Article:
Thursday, May 25, 2006

Flowers and Kittycat

I was photographing these beautiful red flowers when a lovely cream-colored cat happened by and wanted to be in the picture:

Flowers and kittycat

Sure, darlin’. Come here and I’ll make you a star.

(Check out this week’s Friday Ark at The Modulator. The Carnival of the Cats will be at Niobium on Sunday.)

Yom Yerushalayim

Today is Yom Yerushalayim, the thirty-ninth anniversary of the reunification of Jerusalem, Israel’s capital.

I was going to post about it, but gave up after I saw Treppenwitz’s post. Go, read and listen—and don’t forget the tissues.

He makes an excellent point:

We should never forget or take for granted the sacrifices that were made so that we could have our city back under Jewish Control after 2000 years! It makes me sad to think about how many people would re-divide Jerusalem again in a second on the off chance that it might buy us a few weeks of a shaky “truce.”
How soon they forget.

I and the Bird #24

I and the Bird #24 is up at Rigor Vitae: Life Unyielding, and all I can say is: Wow. Now that is an amazing carnival.

Monday, May 22, 2006

Name-Brand Underwear Bites

One of the really cool things about living in Israel is that we can buy name-brand underwear for cheap. This is because the underwear is made for export by Israeli companies. Yet there is always surplus, so people can buy all the name-brand underwear they want if they know where to look. The underwear is usually arranged in neat piles on shelves or stored loose in large bins that the customers must look through in order to choose what they want.

Yesterday I was off doing my errands when I spotted a store with a sign that read “Export Surplus.” When I popped in, the shop assistant directed me to a bin with sparkling new name-brand underwear in lovely colors, 100 percent cotton. Yay! Just what I like! My shopping bag got a bit heavier, and my bank account got a bit lighter.

Shortly afterwards, my right hand and forearm began to itch. When I looked down, I saw what looked like a row of mosquito bites dotting my skin. Makes me wonder: could I have paid for all that pretty new name-brand underwear not only with money but also with some blood?

True, I can’t be absolutely certain that I got those bites in the export surplus shop. The critter—whatever it was—could have bitten me in any one of half a dozen places that I went to yesterday. But the bites are only on my right hand, and it was my right hand that I put into the underwear bin at the surplus store. At one point I put my arm inside all the way to the elbow in order to fish out any other colors I might not have seen—and the bites reach to just beneath my elbow.

I’m thinking that the bug in the underwear bin could be a devilishly simple anti-theft device that the owner puts in just before he closes the store. Since I popped in just before closing time, he must have just put it in, and he didn’t have time to whisk it back out before I started going through the bin.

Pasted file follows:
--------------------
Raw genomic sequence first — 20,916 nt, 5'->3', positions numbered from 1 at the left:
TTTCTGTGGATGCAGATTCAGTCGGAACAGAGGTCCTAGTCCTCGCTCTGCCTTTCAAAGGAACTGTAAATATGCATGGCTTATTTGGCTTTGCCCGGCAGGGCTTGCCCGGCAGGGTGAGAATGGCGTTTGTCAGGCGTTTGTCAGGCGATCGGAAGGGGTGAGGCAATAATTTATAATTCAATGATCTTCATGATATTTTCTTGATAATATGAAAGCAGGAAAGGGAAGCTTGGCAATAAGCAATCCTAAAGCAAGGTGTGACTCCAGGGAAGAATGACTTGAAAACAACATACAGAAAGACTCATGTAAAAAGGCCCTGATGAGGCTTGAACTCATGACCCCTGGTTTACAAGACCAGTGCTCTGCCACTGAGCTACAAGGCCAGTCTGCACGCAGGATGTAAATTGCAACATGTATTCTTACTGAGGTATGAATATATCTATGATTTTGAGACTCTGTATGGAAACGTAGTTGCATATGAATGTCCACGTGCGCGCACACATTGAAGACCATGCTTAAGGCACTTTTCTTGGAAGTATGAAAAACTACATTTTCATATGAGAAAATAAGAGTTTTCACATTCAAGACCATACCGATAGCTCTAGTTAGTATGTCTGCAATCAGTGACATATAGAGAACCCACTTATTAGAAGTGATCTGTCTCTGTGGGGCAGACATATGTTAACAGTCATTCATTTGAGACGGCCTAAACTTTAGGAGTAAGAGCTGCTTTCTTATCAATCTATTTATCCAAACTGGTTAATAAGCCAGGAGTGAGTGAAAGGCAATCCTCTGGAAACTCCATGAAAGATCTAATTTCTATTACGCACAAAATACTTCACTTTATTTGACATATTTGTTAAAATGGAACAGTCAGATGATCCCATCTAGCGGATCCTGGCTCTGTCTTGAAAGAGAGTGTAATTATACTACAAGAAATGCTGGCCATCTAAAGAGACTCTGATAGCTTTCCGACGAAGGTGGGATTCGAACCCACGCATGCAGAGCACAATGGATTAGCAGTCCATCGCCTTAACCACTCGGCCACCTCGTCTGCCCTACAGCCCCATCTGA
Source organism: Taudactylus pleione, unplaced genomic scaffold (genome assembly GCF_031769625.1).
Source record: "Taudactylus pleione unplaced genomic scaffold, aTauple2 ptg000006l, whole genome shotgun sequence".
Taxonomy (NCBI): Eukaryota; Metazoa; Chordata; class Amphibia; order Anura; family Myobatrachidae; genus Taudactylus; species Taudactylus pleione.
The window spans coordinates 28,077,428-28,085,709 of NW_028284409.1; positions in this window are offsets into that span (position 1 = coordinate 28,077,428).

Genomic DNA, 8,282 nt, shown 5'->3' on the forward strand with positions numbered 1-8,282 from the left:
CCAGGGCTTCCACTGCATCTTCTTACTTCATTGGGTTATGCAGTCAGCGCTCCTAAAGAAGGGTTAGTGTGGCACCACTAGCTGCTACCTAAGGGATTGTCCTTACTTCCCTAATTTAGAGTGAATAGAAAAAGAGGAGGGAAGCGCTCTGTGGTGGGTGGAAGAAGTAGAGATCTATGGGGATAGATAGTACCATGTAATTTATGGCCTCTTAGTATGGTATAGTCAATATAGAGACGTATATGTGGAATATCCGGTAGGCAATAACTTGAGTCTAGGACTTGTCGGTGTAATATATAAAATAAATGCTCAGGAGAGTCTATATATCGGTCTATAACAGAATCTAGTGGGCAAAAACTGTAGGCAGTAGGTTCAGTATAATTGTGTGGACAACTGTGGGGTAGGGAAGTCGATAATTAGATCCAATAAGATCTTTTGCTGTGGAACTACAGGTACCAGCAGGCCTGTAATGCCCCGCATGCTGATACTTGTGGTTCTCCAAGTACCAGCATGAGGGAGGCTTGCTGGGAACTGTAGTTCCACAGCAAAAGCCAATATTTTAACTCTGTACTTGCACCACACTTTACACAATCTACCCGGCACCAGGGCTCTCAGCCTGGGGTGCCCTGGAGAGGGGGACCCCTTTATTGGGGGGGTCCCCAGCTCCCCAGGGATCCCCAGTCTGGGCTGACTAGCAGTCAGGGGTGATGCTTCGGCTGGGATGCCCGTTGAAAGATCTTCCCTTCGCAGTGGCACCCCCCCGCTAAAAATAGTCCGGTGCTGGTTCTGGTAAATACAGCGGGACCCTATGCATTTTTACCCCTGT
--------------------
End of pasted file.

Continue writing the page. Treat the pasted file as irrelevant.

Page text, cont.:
Well, it’s as good an explanation as any.

Or maybe it’s a warning from the Universe not to put my trust in name brands.

Man, those bites really itch. Anybody got some calamine lotion?

Thursday, May 18, 2006

Obligatory Friday Cat Photos

Here’s a tuxxie on a wall:

Tuxedo kittycat on a wall

A friendly neighbor cat whom I just met shows off his tummy:

Red tabby kittycat shows off his tummy

(Check out this week’s Friday Ark at The Modulator. The Carnival of the Cats will be at IMAO on Sunday.)

More Sunbird Pics

(Click on any image to see a larger version.)

Takeoff ...

Sunbird takes off

Daddy Sunbird on the nest:

Daddy Sunbird on the nest

Mama Sunbird feeds her chicks:

Mama Sunbird feeds her chicks

Wednesday, May 17, 2006

Hearing Tommy Sands in Jerusalem

Slightly more than twenty years ago, I was in my bedroom listening to Fiona Ritchie’s program of Celtic music, “The Thistle and Shamrock,” on National Public Radio. One song she played that day has never left my memory. In fact, the impact it made on me was so profound that the moment froze for me like a snapshot: I remember exactly where I was standing when I heard the song, what I was looking at and from what angle.

The song was “There Were Roses” by Tommy Sands, about two young men from northern Ireland, one Catholic and one Protestant, who did not let the troubles around them interfere with their close friendship. When one of the friends was killed by the enemy side, a revenge gang from the victim’s side seized and killed another young man at random in order to avenge their co-religionist’s death. That by itself was dreadful enough, but to add sorrow to sorrow, the young man they killed turned out to have been the first victim’s best friend.